Each of the rooms is treated with a one-wall printed vinyl graphic representation of a contribution of the alums. One has a Calder sculpture depicted in pink tones, another showcases the diaphanous texture of bubble wrap (the inventor is an alum) in vivid greens and the Email Protocol Room is the Skype interview room where the mural functions as a background for those interviews.

The graphics they developed for the Admissions Center walls have since been used for promotional materials for the Admissions Department. “The reaction from the campus community was overwhelmingly positive. We heard comments like ‘every building on campus should look like this,’” remembers Murphy. 


Project Name: Ruesterholz Admissions Center

Client: Stevens Institute of Technology

Location: Hoboken, New Jersey

Open Date: February 2016

Project Area: 2,500 sq ft

Budget: $75,000

Experiential Graphic Design: Spagnola & Associates

Design Team: Tony Spagnola (art director); Dustin Tong, Scott McManus (designers)

Fabrication: Art Guild, Inc.

Architect: Holzman Moss Bottino Architecture

Photos: Anna Wesolowska-Hedman


Schaefer Center Gymnasium Pulling its Weight

The Schaefer Center Gymnasium’s equipment has been updated over the years, but the atrium and entry spaces of the building definitely had not. The Stevens group wanted space not only for informal pre- and post-game gatherings, but also the ability to host large events there. The Spagnola & Associates team was challenged to deliver a bold branded solution in only 16 weeks. They worked closely with the Stevens Student Affairs and Athletic Department to understand how best to promote the public face of the Athletic Department.

The first step for the design team was to address lighting issues, as the enormous windows created a greenhouse-like heat and the light in the space was largely unbalanced. The project kicked off with the tinting of the windows to control sunlight and heat and allow for some dramatic lighting effects. Flooring was also updated and the walls were painted white.

The next considerations were branding, materials and the flow of the space. Attila, the school’s mascot, found a new life behind the updated reception desk. Herman Miller-seating was specified red to match Stevens’s colors and pop against the charcoal rubber flooring.

The Spagnola & Associates team designed translucent Plexiglas banners covered in red film, emblazoned with large and small “S” characters that hang in the large windows, refracting red light throughout the atrium. The banners look dynamic, shifting as the viewer’s perspective changes. The unique combination of materials used engages and peaks the interest of engineering students.

The red film makes another dramatic appearance at the back doors that lead to the playing fields, in the form of giant letters that spell “Go Ducks,” the school’s cheer. Simultaneously (and unexpectedly), they spill vibrant red afternoon light into the hallway, extending the letters to giant proportions. “I love when good design gets better when it’s in the environment,” muses Spagnola. “It’s what gets me up in the morning.”

Over 100 years of athletic achievement are honored in the Hall of Fame, which was updated with rear-illuminated curved glass panels coated with changeable printed graphics. Stevens’s colors are bright and boldly represented graphically and with a big light element above, washing the ceiling in red light, drawing visitors through the space.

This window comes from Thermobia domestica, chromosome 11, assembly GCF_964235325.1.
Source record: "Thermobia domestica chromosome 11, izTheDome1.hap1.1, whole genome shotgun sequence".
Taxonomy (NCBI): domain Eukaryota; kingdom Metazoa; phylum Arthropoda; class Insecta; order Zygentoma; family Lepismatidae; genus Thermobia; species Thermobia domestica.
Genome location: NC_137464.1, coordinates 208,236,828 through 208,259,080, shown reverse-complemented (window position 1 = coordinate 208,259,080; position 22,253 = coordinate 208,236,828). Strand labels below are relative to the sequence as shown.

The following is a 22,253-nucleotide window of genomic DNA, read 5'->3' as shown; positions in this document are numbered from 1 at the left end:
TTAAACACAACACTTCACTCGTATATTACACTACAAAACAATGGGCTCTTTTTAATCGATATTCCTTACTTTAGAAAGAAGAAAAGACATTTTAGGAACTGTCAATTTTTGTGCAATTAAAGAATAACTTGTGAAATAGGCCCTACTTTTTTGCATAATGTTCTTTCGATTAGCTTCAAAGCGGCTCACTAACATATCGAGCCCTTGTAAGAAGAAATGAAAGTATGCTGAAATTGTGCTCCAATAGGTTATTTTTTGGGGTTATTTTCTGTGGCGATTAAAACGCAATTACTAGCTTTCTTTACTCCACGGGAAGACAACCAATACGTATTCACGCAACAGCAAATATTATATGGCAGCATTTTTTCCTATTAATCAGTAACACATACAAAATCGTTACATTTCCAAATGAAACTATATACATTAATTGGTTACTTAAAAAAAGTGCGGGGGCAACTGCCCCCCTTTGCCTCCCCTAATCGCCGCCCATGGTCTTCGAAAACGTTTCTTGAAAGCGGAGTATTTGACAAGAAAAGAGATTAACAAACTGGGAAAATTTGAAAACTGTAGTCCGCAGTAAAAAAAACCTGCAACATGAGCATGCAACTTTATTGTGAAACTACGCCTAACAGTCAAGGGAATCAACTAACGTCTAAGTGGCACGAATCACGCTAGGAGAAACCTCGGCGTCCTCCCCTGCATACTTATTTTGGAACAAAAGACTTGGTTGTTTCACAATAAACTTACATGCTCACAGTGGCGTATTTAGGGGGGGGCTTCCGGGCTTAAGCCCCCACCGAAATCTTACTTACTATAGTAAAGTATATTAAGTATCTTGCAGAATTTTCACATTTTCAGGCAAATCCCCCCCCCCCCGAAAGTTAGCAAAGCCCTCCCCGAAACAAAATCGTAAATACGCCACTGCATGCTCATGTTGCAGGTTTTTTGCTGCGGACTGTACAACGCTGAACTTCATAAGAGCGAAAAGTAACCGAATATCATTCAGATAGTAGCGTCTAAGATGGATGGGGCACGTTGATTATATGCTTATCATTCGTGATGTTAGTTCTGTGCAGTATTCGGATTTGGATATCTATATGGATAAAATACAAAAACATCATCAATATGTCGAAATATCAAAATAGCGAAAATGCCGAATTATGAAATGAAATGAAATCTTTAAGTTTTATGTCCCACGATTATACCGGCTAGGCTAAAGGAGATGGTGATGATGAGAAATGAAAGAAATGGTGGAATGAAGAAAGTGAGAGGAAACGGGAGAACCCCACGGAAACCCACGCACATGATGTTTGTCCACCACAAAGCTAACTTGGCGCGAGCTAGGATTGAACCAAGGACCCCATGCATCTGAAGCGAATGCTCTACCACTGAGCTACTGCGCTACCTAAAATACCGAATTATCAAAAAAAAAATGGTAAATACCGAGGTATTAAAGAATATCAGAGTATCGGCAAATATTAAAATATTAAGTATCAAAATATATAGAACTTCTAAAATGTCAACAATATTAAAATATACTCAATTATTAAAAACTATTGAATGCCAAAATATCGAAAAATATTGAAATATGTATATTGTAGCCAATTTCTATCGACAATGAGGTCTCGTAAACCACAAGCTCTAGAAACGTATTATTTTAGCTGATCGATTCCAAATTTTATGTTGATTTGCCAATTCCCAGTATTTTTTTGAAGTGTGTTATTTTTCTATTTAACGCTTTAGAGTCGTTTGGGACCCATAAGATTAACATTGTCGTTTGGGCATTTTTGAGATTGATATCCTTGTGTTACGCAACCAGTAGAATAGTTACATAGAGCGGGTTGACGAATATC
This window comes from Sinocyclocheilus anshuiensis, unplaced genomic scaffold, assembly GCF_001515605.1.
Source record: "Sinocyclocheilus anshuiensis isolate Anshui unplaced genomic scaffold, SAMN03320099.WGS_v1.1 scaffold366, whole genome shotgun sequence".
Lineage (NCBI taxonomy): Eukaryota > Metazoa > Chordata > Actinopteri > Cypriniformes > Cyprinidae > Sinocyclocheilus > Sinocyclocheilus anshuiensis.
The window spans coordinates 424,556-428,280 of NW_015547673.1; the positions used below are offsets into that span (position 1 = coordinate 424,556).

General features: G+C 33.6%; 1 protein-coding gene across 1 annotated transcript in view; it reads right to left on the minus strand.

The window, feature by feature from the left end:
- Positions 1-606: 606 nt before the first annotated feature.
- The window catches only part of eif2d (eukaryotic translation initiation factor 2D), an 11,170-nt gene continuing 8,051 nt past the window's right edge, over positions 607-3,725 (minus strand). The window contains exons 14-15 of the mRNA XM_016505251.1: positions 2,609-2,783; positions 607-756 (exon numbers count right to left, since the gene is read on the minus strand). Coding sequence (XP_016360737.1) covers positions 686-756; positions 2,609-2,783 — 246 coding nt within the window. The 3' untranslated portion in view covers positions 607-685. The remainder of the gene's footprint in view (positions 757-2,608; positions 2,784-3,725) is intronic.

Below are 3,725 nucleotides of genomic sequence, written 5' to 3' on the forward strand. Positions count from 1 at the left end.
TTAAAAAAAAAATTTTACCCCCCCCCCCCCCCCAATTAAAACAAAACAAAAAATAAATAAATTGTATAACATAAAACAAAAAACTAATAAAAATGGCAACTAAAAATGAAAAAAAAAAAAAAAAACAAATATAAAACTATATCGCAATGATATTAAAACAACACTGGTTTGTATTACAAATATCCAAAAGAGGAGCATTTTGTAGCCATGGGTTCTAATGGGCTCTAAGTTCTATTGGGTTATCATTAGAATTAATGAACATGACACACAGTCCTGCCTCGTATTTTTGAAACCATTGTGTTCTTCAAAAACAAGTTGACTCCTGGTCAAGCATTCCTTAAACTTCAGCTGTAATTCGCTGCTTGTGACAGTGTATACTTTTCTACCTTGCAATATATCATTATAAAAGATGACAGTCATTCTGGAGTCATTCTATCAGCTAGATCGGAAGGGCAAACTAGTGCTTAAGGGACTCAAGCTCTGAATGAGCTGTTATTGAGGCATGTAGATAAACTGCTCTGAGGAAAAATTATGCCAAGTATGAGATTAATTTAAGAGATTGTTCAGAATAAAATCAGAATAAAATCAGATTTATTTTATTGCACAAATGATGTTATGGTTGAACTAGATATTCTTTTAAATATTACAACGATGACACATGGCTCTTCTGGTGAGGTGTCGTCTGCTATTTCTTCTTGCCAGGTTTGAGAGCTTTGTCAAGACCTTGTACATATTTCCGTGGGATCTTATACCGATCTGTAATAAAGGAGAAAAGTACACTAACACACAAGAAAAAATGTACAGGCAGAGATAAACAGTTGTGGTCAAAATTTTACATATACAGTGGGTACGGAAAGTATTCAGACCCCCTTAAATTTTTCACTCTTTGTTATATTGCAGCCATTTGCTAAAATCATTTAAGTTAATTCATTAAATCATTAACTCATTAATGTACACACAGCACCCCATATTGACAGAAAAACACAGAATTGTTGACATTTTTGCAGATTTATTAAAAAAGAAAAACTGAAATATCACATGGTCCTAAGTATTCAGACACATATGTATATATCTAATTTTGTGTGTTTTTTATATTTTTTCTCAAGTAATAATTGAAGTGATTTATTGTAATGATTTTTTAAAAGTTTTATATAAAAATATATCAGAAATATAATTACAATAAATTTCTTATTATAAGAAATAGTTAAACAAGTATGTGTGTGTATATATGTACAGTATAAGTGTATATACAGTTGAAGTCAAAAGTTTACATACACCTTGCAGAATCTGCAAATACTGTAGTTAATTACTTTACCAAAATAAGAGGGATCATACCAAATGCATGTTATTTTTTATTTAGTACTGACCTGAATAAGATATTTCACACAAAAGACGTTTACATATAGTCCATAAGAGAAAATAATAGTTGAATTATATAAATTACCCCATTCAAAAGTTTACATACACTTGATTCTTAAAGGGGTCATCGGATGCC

The atrium space is now one of the most popular places on campus to relax, meet and hold large events. Stevens has made the facilities open to Hoboken residents, as well as students as a way to give back to the community. “The Schaefer Athletic Center lobby uses more traditional athletic branding but in new ways: with lighting that can be red or white, graphics that echo the graphics on the field, transparent banners that play with the light and an innovative new way to display awards and trophies,” beams Murphy.


Project Name: Schaefer Center Gymnasium

Client: Stevens Institute of Technology

Location: Hoboken, New Jersey

Open Date: September 2016

Project Area: 6,200 sq ft

Budget: $250,000

Experiential Graphic Design: Spagnola & Associates

Design Team: Tony Spagnola (art director), Elliot Langejans (designer)

Fabrication: Art Guild, Inc.

Collaborators: Christensen Lighting

Photos: Anna Wesolowska-Hedman


Scholastic Sipping at America’s Cup

America’s Cup, one of the campus’ three coffee shops, was a very non-descript space—and no one seemed to know what it was named for—but it remained a high-traffic area that hosted small performances. Murphy asked Spagnola & Associates to find a way to activate the space in a way that would also explain its provenance and link to the school. The budget was modest, and there could be no architectural changes to the space.

The design team began with research and ideation, working closely with the school’s archivist to discover the history of the America’s Cup race. The school also is home to nautical engineering and boat building facilities. The design team’s goal was to create a branded nautical graphic solution that wouldn’t feel obvious or trite.

They began by taking the America’s Cup race logo and replacing the anchor with a coffee cup—a bit tongue-in-cheek—but exactly the kind of visual needed to help make the visual connection between race and café. For the walls, the team looked into signal flags, but felt that using them to spell words was somehow expected, so they used the letterforms from Stevens’s typeface and created posters of the letters overlaid with the signal flag colors and forms in vinyl adhered to the wall with small reproductions of the full signal flags below.

They also updated the lighting and added colorful chairs that also have a nautical legacy (they were originally designed for the navy). America’s Cup has become the most popular coffee shop on campus, and the graphics created for it have been translated into Stevens branded merchandise like mugs and posters. “The design of our cafe, America's Cup, again brings our history to the space in a new way.  Bright, and inviting, the space uses color and graphics to highlight the role that America's Cup has played at Stevens,” remarks Murphy. 


Project Name: America's Cup

Client: Stevens Institute of Technology

Location: Hoboken, New Jersey

Open Date: September 2016

Project Area: 900 sq ft

Budget: $7,500

Experiential Graphic Design: Spagnola & Associates

Design Team: Tony Spagnola (art director), Elliot Langejans (designer)

Fabrication: Art Guild, Inc.

Collaborators: Christensen Lighting

Photos: Anna Wesolowska-Hedman



1 https://en.wikipedia.org/wiki/Stevens_Institute_of_Technology

2 https://www.forbes.com/sites/schifrin/2017/08/08/turnaround-university-quant-school-on-the-hudson/#a4ca9055c6ae